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June 22, 1895


JAMA. 1895;XXIV(25):982-983. doi:10.1001/jama.1895.02430250030004

Mouth-breathing, imperfect development of the chest, anoxemia, general mal-nutrition and impaired intelligence are generally acknowledged, since the researches of W. Meyer, a quarter of a century ago, to be among the direct consequences of hypertrophy of the adenoid structure in the upper portion of the naso-pharnyx, just as truly as deafness and catarrh of the upper respiratory tract are also symptomatic of this condition. Harrison Allen, in a short communication to the Pennsylvania State Medical Society (read May 22), has still further elucidated this subject by contributing the results of his recent pathologic and clinical observations. In addition to the classical form of obstructive disorder having its site in the pharyngeal tonsil, Allen recognizes two others, each of which have interesting clinical relations which are well worth attention and investigation. The three forms of adenoid disease of the pharnyx, in accordance with this classification, therefore, will be:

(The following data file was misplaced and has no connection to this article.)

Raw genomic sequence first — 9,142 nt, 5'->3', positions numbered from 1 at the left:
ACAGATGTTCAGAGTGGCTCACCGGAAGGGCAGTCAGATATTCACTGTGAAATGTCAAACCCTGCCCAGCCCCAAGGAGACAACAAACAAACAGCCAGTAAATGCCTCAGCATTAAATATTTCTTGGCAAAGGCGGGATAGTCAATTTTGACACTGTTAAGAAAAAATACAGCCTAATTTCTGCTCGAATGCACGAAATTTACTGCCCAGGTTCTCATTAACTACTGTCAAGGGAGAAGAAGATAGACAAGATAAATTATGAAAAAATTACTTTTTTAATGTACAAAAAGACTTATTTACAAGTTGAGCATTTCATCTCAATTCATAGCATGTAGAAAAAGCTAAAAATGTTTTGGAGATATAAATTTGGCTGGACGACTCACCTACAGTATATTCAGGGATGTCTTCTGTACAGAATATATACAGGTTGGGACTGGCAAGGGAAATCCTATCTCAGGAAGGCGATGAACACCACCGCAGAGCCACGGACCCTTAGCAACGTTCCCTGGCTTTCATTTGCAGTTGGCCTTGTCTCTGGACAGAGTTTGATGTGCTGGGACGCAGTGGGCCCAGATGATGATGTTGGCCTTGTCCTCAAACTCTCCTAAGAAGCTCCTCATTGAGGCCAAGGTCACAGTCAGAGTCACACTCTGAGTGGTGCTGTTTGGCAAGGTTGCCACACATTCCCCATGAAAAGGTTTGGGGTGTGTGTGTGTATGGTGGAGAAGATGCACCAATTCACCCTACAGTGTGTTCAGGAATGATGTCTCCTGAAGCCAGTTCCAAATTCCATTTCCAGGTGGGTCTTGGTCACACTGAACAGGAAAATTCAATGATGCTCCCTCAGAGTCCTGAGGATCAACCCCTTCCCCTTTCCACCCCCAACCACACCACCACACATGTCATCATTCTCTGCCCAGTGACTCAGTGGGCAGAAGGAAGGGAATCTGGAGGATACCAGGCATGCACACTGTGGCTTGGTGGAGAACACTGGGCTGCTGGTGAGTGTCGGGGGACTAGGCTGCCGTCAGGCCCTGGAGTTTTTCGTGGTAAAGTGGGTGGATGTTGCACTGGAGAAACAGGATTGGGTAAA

1. Hypertrophy, with mechanical